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Spectral distribution of LED softlights?


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#1 Karel Bata

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Posted 02 April 2009 - 03:09 PM

In my wanderings I found this page http://ledmuseum.hom....net/ledwht.htm about the white LEDs available. What strikes me is how uneven the spectral distribution is. Far better than most other LEDs, but still pretty bad.

Does anyone know if the LED softlights currently available from hire companies use some proprietary LED? Or are they just as bad as those listed? :(
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#2 John Brawley

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Posted 03 April 2009 - 12:13 AM

In my wanderings I found this page http://ledmuseum.hom....net/ledwht.htm about the white LEDs available. What strikes me is how uneven the spectral distribution is. Far better than most other LEDs, but still pretty bad.

Does anyone know if the LED softlights currently available from hire companies use some proprietary LED? Or are they just as bad as those listed? :(


LED's are inherently very monochromatic so i don't think we'll see LED's matching the evenness of tungsten or the sun. Several years ago i started building lights out of combinations of LED's and some are starting to do this now. But even mixing RGB and more you still tend to get spikes (or dips really)

They are getting pretty close to fluros and people seem happy using them for a lot of film and TV work.

jb
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#3 Keith Walters

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Posted 03 April 2009 - 12:38 AM

In my wanderings I found this page http://ledmuseum.hom....net/ledwht.htm about the white LEDs available. What strikes me is how uneven the spectral distribution is. Far better than most other LEDs, but still pretty bad.

Does anyone know if the LED softlights currently available from hire companies use some proprietary LED? Or are they just as bad as those listed? :(

White LEDs are actually blue LEDs with a synthetic Garnet crystal added that fluoresces yellow under blue light. The mixture of yellow and blue gives a reasonable approximation of white, but the yellow light tends to have a deficiency toward the green end, while the blue component is basically a monochromatic spike.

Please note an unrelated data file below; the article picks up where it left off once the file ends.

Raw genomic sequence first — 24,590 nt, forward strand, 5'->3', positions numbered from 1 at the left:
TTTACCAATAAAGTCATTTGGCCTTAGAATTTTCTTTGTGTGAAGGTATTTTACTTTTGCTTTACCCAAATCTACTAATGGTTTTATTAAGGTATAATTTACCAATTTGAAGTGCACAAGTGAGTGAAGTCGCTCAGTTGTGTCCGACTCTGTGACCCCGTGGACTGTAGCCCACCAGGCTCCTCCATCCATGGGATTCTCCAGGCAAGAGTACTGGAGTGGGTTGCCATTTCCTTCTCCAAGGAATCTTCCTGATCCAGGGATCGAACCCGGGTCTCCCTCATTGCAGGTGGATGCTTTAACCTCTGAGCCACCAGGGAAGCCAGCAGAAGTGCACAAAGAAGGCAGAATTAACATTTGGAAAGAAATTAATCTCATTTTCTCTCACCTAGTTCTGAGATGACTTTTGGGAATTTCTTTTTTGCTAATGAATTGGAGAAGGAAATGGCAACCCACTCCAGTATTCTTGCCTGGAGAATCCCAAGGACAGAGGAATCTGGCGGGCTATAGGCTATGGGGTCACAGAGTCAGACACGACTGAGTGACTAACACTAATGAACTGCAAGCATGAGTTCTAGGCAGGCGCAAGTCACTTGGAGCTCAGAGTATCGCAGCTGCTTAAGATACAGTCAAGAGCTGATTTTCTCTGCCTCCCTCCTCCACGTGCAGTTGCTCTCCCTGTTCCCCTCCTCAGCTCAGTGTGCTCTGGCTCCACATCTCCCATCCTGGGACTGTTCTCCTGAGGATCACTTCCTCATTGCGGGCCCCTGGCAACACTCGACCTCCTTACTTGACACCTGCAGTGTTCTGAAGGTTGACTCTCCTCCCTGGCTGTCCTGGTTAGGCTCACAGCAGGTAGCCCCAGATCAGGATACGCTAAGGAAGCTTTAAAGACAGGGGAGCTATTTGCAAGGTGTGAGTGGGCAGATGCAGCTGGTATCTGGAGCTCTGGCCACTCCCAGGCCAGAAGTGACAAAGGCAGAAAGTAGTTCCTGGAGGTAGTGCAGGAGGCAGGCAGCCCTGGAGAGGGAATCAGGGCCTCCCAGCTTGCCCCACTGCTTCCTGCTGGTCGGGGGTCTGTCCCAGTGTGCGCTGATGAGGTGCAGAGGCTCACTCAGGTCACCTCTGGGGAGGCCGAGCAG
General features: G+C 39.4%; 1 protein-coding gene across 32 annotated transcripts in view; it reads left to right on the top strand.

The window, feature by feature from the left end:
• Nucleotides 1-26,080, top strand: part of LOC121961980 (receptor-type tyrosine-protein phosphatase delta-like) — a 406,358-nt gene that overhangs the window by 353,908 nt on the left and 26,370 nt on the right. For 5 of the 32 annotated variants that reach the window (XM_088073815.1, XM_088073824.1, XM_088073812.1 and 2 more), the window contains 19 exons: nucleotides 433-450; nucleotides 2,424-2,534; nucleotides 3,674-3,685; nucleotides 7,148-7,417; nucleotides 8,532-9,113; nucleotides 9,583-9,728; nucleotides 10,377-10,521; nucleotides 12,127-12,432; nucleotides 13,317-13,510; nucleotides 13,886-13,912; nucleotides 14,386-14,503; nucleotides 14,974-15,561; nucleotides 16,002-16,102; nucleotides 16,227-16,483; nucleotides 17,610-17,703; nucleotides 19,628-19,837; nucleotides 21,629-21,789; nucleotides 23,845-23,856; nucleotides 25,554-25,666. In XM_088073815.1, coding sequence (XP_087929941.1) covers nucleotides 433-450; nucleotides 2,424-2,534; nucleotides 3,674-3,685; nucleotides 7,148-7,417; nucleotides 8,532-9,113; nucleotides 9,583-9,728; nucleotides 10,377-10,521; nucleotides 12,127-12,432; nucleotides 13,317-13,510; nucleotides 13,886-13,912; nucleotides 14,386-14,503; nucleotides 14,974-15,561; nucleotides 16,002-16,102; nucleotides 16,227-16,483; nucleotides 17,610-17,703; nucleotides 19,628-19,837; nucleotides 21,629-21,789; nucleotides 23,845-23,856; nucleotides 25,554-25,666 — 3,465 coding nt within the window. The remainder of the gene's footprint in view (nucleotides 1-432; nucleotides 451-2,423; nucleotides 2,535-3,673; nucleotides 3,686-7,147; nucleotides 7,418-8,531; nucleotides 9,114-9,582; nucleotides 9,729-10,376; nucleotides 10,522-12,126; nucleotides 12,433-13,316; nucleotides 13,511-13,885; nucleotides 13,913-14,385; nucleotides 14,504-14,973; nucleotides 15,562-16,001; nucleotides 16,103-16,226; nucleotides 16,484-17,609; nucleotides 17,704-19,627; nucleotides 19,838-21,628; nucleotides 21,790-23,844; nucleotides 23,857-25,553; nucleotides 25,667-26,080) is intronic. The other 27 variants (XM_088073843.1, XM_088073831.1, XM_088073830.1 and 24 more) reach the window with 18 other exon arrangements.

So basically a white LED works on a similar principle to fluorescent lights, except fluorescents produce ultraviolet light and use white fluorescing powder.
White LEDs have been made which use ultraviolet LEDs and similar white fluorescing material, but the highly concentrated nature of the UV light produced tends to rapidly degrade both the fluorescent material and the plastic moulding of the LED. True UV LEDs are also very expensive.

The actual colour of white LEDs available varies considerably, so I would imagine that the manufacturers of the LED softlights probably do some sort of pre-assembly matching.

By the way, white LED Xmas light strings can be used to make excellent softlights. Generally, the LEDs are rated at about 20 milliamps, but most light strings only run them at a tiny fraction of this. With all the LEDs drawing about 20mA each, typical 300 LED light assemblies can be made to safely draw something between 2 and 6 Amps, depending how the string is wired. You may need some technical help to do this, but the results can be well worthwhile.
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#4 John Brawley

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Posted 03 April 2009 - 12:42 AM

By the way, white LED Xmas light strings can be used to make excellent softlights. Generally, the LEDs are rated at about 20 milliamps, but most light strings only run them at a tiny fraction of this. With all the LEDs drawing about 20mA each, typical 300 LED light assemblies can be made to safely draw something between 2 and 6 Amps, depending how the string is wired. You may need some technical help to do this, but the results can be well worthwhile.


And a DC PW power supply too.....

jb
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#5 Karel Bata

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Posted 03 April 2009 - 05:21 AM

Cheers guys! :D

You might be interested to know that Justin Lovell makes budget softlights http://www.framedisc...8mmspecials.htm from stuff supplied by Luminous film $80 for a 6x6 unit. Maybe next time I'm in Toronto I'll get one. I was curious as to how white these things actually were.

Anyone considering making one of these themselves should check out the candlepower forum. There's guys there who know more about making budget light sources than can be considered really healthy. Power supplies and heat sinks are major topics. You can also vote for your favorite flashlight!

And as always Keith you are a walking encyclopedia! :D
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